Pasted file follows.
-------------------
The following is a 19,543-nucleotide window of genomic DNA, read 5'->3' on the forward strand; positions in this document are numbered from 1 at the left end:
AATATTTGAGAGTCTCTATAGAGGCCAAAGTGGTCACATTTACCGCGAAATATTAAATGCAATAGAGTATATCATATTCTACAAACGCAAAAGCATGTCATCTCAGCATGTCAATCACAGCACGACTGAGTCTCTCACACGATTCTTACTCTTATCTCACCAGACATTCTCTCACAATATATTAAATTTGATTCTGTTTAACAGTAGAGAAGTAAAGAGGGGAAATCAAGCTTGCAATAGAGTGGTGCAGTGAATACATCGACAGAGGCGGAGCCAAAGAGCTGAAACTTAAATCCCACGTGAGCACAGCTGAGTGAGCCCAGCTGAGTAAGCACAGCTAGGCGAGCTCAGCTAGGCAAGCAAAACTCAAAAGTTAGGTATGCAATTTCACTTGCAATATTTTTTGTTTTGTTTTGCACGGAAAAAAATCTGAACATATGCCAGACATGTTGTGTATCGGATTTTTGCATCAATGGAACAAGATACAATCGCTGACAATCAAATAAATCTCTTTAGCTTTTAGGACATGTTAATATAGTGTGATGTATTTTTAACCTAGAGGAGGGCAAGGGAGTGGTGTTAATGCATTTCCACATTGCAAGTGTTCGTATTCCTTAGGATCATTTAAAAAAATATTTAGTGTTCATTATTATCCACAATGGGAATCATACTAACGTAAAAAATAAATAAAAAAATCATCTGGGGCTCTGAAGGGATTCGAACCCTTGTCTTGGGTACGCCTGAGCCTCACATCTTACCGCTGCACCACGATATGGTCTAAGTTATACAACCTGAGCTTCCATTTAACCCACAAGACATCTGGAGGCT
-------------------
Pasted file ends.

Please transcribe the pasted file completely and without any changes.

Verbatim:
The following is a 19,543-nucleotide window of genomic DNA, read 5'->3' on the forward strand; positions in this document are numbered from 1 at the left end:
AATATTTGAGAGTCTCTATAGAGGCCAAAGTGGTCACATTTACCGCGAAATATTAAATGCAATAGAGTATATCATATTCTACAAACGCAAAAGCATGTCATCTCAGCATGTCAATCACAGCACGACTGAGTCTCTCACACGATTCTTACTCTTATCTCACCAGACATTCTCTCACAATATATTAAATTTGATTCTGTTTAACAGTAGAGAAGTAAAGAGGGGAAATCAAGCTTGCAATAGAGTGGTGCAGTGAATACATCGACAGAGGCGGAGCCAAAGAGCTGAAACTTAAATCCCACGTGAGCACAGCTGAGTGAGCCCAGCTGAGTAAGCACAGCTAGGCGAGCTCAGCTAGGCAAGCAAAACTCAAAAGTTAGGTATGCAATTTCACTTGCAATATTTTTTGTTTTGTTTTGCACGGAAAAAAATCTGAACATATGCCAGACATGTTGTGTATCGGATTTTTGCATCAATGGAACAAGATACAATCGCTGACAATCAAATAAATCTCTTTAGCTTTTAGGACATGTTAATATAGTGTGATGTATTTTTAACCTAGAGGAGGGCAAGGGAGTGGTGTTAATGCATTTCCACATTGCAAGTGTTCGTATTCCTTAGGATCATTTAAAAAAATATTTAGTGTTCATTATTATCCACAATGGGAATCATACTAACGTAAAAAATAAATAAAAAAATCATCTGGGGCTCTGAAGGGATTCGAACCCTTGTCTTGGGTACGCCTGAGCCTCACATCTTACCGCTGCACCACGATATGGTCTAAGTTATACAACCTGAGCTTCCATTTAACCCACAAGACATCTGGAGGCT